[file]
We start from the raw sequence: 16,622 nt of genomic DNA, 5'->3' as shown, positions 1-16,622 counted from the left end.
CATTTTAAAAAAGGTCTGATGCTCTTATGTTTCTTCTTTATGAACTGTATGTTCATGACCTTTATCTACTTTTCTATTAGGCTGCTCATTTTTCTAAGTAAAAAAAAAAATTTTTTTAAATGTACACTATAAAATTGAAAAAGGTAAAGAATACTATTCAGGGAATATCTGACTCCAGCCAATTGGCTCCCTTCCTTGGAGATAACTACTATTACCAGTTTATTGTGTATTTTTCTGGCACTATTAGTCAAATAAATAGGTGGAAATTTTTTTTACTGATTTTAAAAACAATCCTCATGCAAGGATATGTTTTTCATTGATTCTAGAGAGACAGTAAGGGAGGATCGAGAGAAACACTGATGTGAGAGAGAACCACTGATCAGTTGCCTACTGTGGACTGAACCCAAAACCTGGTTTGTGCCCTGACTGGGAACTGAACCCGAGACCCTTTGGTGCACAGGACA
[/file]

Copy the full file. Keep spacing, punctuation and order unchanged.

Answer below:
We start from the raw sequence: 16,622 nt of genomic DNA, 5'->3' as shown, positions 1-16,622 counted from the left end.
CATTTTAAAAAAGGTCTGATGCTCTTATGTTTCTTCTTTATGAACTGTATGTTCATGACCTTTATCTACTTTTCTATTAGGCTGCTCATTTTTCTAAGTAAAAAAAAAAATTTTTTTAAATGTACACTATAAAATTGAAAAAGGTAAAGAATACTATTCAGGGAATATCTGACTCCAGCCAATTGGCTCCCTTCCTTGGAGATAACTACTATTACCAGTTTATTGTGTATTTTTCTGGCACTATTAGTCAAATAAATAGGTGGAAATTTTTTTTACTGATTTTAAAAACAATCCTCATGCAAGGATATGTTTTTCATTGATTCTAGAGAGACAGTAAGGGAGGATCGAGAGAAACACTGATGTGAGAGAGAACCACTGATCAGTTGCCTACTGTGGACTGAACCCAAAACCTGGTTTGTGCCCTGACTGGGAACTGAACCCGAGACCCTTTGGTGCACAGGACA